Although woodlice have been mentioned in BugBlog a few times, they haven't been the main character in any post yet, and this has to be addressed. This little group I found yesterday under a pot gives me the perfect excuse. There are over 3,000 described species of terrestrial isopods (woodlice) in the world, with only 35 native to the UK. The Common Rough Woodlouse (Porcellio scaber) - above- is one of the most common. Unlike the Pill Woodlouse (Armadilium), it is unable to roll into a ball, and instead, its defence mechanism consists in grasping the substrate and pressing its dorsal armour against it, so that its more vulnerable underside is protected. Its nocturnal habits and love of humid places reflect the fact that it loses water very easily from its body due to transpiration as their surfaces are not waterproof. Woodlice absorb water from their surroundings when they rest under stones, in compost heaps or similar places and they lose it when they forage away from their refuge. They are detritivores and feed on dead vegetable matter and therefore are involved in the decomposition of dead leaves and the production of compost.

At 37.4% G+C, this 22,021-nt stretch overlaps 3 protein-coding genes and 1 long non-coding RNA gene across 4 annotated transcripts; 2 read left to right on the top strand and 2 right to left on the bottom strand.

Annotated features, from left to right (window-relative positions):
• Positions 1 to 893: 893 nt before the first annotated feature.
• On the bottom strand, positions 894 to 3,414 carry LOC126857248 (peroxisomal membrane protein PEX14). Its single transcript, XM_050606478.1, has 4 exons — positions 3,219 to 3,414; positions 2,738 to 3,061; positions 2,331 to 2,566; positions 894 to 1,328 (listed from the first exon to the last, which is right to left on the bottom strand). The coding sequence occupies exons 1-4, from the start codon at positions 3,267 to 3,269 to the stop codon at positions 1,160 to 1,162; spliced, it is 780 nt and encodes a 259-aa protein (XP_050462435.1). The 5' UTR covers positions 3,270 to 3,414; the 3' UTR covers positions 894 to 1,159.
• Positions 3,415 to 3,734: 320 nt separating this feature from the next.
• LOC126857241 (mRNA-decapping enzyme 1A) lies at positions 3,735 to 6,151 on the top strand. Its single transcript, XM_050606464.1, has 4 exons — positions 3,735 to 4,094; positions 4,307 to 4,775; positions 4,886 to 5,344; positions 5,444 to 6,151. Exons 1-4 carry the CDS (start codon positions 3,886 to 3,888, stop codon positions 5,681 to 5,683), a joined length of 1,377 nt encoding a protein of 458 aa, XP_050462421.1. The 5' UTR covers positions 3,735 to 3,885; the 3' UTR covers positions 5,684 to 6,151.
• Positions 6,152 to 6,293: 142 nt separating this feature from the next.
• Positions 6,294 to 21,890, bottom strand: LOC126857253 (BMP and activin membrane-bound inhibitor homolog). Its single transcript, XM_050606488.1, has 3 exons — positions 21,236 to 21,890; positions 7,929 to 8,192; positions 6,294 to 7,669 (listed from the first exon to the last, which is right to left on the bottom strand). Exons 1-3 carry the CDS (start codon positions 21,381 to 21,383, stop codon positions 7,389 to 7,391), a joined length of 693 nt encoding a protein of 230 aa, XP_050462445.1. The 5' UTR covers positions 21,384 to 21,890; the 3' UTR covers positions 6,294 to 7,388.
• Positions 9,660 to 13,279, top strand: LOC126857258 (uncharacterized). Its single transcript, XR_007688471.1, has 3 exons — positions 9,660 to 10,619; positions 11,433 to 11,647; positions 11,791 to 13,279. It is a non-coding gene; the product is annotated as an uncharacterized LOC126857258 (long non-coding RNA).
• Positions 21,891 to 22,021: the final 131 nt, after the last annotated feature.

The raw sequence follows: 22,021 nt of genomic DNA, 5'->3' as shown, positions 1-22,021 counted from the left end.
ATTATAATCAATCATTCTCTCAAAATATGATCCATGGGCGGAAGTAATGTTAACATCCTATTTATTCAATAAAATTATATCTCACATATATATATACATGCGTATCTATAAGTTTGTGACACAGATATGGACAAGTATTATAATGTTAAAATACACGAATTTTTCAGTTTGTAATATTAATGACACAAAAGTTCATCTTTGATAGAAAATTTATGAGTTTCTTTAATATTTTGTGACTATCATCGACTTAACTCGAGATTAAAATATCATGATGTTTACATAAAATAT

Woodlice usually have separate sexes, that is, there are males and females. Females brood the eggs and their young in their first instar, suplying them with nutrients and water, in a pouch under their body. In the common rough woodlouse, females can produce three broods (of around 20 young) a year in good conditions. Breeding is very seasonal, and starts when days become longer (16 h light). Woodlice can live several years.